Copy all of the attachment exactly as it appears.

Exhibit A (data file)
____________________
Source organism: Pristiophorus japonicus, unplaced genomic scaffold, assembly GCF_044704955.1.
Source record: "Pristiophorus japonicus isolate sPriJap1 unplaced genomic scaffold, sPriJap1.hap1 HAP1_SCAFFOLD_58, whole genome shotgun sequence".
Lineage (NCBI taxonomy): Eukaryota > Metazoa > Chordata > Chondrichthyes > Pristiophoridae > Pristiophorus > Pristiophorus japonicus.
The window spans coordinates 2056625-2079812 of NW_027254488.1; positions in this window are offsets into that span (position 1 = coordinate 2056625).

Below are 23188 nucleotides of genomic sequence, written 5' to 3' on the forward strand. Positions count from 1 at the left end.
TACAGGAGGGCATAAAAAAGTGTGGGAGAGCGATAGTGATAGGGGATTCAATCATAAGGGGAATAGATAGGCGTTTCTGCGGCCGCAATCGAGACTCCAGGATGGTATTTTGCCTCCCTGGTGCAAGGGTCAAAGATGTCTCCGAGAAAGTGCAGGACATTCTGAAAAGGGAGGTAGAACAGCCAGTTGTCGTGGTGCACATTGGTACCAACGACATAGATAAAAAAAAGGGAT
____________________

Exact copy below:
Source organism: Pristiophorus japonicus, unplaced genomic scaffold, assembly GCF_044704955.1.
Source record: "Pristiophorus japonicus isolate sPriJap1 unplaced genomic scaffold, sPriJap1.hap1 HAP1_SCAFFOLD_58, whole genome shotgun sequence".
Lineage (NCBI taxonomy): Eukaryota > Metazoa > Chordata > Chondrichthyes > Pristiophoridae > Pristiophorus > Pristiophorus japonicus.
The window spans coordinates 2056625-2079812 of NW_027254488.1; positions in this window are offsets into that span (position 1 = coordinate 2056625).

Below are 23188 nucleotides of genomic sequence, written 5' to 3' on the forward strand. Positions count from 1 at the left end.
TACAGGAGGGCATAAAAAAGTGTGGGAGAGCGATAGTGATAGGGGATTCAATCATAAGGGGAATAGATAGGCGTTTCTGCGGCCGCAATCGAGACTCCAGGATGGTATTTTGCCTCCCTGGTGCAAGGGTCAAAGATGTCTCCGAGAAAGTGCAGGACATTCTGAAAAGGGAGGTAGAACAGCCAGTTGTCGTGGTGCACATTGGTACCAACGACATAGATAAAAAAAAGGGAT